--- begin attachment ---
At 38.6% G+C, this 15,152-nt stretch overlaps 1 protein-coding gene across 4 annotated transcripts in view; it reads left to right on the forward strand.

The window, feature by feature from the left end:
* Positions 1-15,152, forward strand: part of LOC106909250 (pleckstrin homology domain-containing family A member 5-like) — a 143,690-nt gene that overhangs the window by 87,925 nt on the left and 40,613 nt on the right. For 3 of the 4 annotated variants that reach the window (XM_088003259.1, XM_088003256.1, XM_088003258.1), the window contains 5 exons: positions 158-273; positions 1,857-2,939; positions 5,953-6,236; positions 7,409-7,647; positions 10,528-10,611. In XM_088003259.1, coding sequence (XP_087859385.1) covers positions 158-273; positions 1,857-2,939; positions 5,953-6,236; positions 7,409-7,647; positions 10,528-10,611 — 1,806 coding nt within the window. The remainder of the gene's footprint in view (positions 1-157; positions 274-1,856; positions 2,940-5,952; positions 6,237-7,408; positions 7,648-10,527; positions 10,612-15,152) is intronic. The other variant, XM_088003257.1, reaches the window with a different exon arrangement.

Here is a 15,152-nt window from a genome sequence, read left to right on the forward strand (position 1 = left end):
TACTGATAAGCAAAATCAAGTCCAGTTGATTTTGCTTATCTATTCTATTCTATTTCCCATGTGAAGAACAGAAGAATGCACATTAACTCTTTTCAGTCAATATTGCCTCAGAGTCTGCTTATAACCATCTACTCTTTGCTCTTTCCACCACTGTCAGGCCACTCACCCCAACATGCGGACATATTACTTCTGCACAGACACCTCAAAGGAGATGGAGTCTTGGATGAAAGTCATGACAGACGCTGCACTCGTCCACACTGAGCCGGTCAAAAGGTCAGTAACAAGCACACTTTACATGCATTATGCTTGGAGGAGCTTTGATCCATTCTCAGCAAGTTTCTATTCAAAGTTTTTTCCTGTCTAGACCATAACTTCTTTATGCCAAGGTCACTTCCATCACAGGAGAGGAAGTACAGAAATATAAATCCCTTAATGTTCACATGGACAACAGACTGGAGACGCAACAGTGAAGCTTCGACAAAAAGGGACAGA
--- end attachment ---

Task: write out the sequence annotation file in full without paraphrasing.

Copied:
At 38.6% G+C, this 15,152-nt stretch overlaps 1 protein-coding gene across 4 annotated transcripts in view; it reads left to right on the forward strand.

The window, feature by feature from the left end:
* Positions 1-15,152, forward strand: part of LOC106909250 (pleckstrin homology domain-containing family A member 5-like) — a 143,690-nt gene that overhangs the window by 87,925 nt on the left and 40,613 nt on the right. For 3 of the 4 annotated variants that reach the window (XM_088003259.1, XM_088003256.1, XM_088003258.1), the window contains 5 exons: positions 158-273; positions 1,857-2,939; positions 5,953-6,236; positions 7,409-7,647; positions 10,528-10,611. In XM_088003259.1, coding sequence (XP_087859385.1) covers positions 158-273; positions 1,857-2,939; positions 5,953-6,236; positions 7,409-7,647; positions 10,528-10,611 — 1,806 coding nt within the window. The remainder of the gene's footprint in view (positions 1-157; positions 274-1,856; positions 2,940-5,952; positions 6,237-7,408; positions 7,648-10,527; positions 10,612-15,152) is intronic. The other variant, XM_088003257.1, reaches the window with a different exon arrangement.

Here is a 15,152-nt window from a genome sequence, read left to right on the forward strand (position 1 = left end):
TACTGATAAGCAAAATCAAGTCCAGTTGATTTTGCTTATCTATTCTATTCTATTTCCCATGTGAAGAACAGAAGAATGCACATTAACTCTTTTCAGTCAATATTGCCTCAGAGTCTGCTTATAACCATCTACTCTTTGCTCTTTCCACCACTGTCAGGCCACTCACCCCAACATGCGGACATATTACTTCTGCACAGACACCTCAAAGGAGATGGAGTCTTGGATGAAAGTCATGACAGACGCTGCACTCGTCCACACTGAGCCGGTCAAAAGGTCAGTAACAAGCACACTTTACATGCATTATGCTTGGAGGAGCTTTGATCCATTCTCAGCAAGTTTCTATTCAAAGTTTTTTCCTGTCTAGACCATAACTTCTTTATGCCAAGGTCACTTCCATCACAGGAGAGGAAGTACAGAAATATAAATCCCTTAATGTTCACATGGACAACAGACTGGAGACGCAACAGTGAAGCTTCGACAAAAAGGGACAGA